San Diego Lawmakers Criticize Sacramento DA's Stephon Clark Findings - NBC 7 San Diego

San Diego Lawmakers Criticize Sacramento DA's Stephon Clark Findings

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    California Assemblywoman Shirley Nash Weber (D-San Diego) recently proposed new legislation, AB 163, that would require school districts across the state to define the roles and responsibilities of their campus officers.

    Two San Diego lawmakers were quick to criticize after Sacramento prosecutors announced Saturday the two police officers who fatally shot an unarmed black man last year will not face criminal charges.

    The shooting death of Stephon Clark on March 18, 2018, prompted nationwide protests.

    Sacramento County District Attorney Anne Marie Schubert said Sacramento police Officers Terrance Mercadal and Jared Robinet committed no crimes when they shot Clark.   

    Assemblywoman Shirley Weber called the district attorney’s findings “unfortunate” and “expected.”

    “For far too long, the standard for the use of lethal force in California has led to unnecessary deaths like Stephon Clark’s,” Weber said in a statement. “To allow the status quo to remain will mean more unnecessary deaths and more families left without justice for the loss of their loved ones.”

    In response to Clark’s shooting and the attention brought to the shooting deaths of unarmed black men by law enforcement in recent years, Weber introduced a bill, AB 392, which will limit when California police can use deadly force.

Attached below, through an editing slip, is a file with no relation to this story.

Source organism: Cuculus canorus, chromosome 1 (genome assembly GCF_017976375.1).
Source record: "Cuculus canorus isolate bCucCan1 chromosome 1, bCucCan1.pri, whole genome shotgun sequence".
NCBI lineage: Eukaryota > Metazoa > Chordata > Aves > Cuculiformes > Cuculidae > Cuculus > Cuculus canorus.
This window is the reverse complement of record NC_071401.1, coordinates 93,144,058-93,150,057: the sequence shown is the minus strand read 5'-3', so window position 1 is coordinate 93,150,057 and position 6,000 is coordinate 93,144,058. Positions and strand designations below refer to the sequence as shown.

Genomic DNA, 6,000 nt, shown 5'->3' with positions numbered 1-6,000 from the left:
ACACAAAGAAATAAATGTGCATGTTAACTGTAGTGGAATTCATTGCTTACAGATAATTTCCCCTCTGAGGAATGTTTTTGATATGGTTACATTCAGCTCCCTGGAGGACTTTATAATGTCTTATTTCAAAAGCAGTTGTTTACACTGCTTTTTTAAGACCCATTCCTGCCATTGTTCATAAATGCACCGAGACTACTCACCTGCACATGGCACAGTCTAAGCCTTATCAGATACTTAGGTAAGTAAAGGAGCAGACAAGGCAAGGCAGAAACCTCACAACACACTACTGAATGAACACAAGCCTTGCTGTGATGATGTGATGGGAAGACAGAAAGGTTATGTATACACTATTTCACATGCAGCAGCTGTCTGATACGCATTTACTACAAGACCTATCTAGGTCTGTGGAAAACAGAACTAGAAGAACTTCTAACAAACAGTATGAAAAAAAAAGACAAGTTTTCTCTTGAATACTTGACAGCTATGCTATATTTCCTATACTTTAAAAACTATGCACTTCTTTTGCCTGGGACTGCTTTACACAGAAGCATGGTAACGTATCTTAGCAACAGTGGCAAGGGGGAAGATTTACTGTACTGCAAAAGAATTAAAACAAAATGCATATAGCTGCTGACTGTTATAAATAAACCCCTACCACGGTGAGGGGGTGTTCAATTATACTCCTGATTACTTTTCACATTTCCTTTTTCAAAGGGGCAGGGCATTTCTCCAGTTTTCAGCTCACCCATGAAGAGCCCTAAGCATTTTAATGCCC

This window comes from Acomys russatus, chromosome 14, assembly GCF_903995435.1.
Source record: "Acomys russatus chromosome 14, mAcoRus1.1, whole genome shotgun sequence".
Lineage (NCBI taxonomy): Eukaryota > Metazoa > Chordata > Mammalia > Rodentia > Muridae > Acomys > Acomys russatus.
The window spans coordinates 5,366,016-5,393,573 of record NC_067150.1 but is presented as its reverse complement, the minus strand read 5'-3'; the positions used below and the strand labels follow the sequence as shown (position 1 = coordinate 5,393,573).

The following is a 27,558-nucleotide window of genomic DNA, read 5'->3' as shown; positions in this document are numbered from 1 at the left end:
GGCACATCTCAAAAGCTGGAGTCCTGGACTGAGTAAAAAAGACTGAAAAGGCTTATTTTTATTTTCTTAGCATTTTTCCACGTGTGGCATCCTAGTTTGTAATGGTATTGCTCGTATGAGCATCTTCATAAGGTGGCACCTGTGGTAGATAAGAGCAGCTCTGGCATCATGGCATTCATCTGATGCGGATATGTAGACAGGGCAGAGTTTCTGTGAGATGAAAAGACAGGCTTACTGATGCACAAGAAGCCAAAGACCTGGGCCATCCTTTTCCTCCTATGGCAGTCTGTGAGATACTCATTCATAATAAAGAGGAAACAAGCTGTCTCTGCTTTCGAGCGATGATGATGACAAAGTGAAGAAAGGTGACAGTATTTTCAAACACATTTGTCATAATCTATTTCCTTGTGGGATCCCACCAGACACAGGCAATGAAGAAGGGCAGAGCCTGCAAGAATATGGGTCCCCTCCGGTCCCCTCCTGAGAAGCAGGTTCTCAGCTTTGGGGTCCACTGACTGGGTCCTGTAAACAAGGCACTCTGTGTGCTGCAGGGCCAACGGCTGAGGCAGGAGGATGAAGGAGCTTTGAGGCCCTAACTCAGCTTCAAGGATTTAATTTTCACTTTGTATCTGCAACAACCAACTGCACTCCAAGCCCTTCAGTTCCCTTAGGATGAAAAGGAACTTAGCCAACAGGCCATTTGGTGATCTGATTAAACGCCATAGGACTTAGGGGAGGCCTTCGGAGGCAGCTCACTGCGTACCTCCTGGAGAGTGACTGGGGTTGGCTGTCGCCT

According to the American Civil Liberties Union, of the 172 people killed by police in California in 2017, more than two-thirds were people of color.

    “It’s clear. Something needs to change.” Assemblywoman Lorena Gonzalez said in a statement to NBC 7. Gonzalez has not officially endorsed Weber’s bill but does support the idea behind it.

    Weber’s bill, introduced Feb. 6, would redefine the circumstances where an officer’s use of deadly force is deemed justifiable.

    The officers have said they thought Stephon Clark, a vandalism suspect, had a gun but investigators found only a cellphone.

    "We must recognize that they are often forced to make split-second decisions and we must recognize that they are under tense, uncertain and rapidly evolving circumstances," Schubert said.

    The Associated Press contributed to this report

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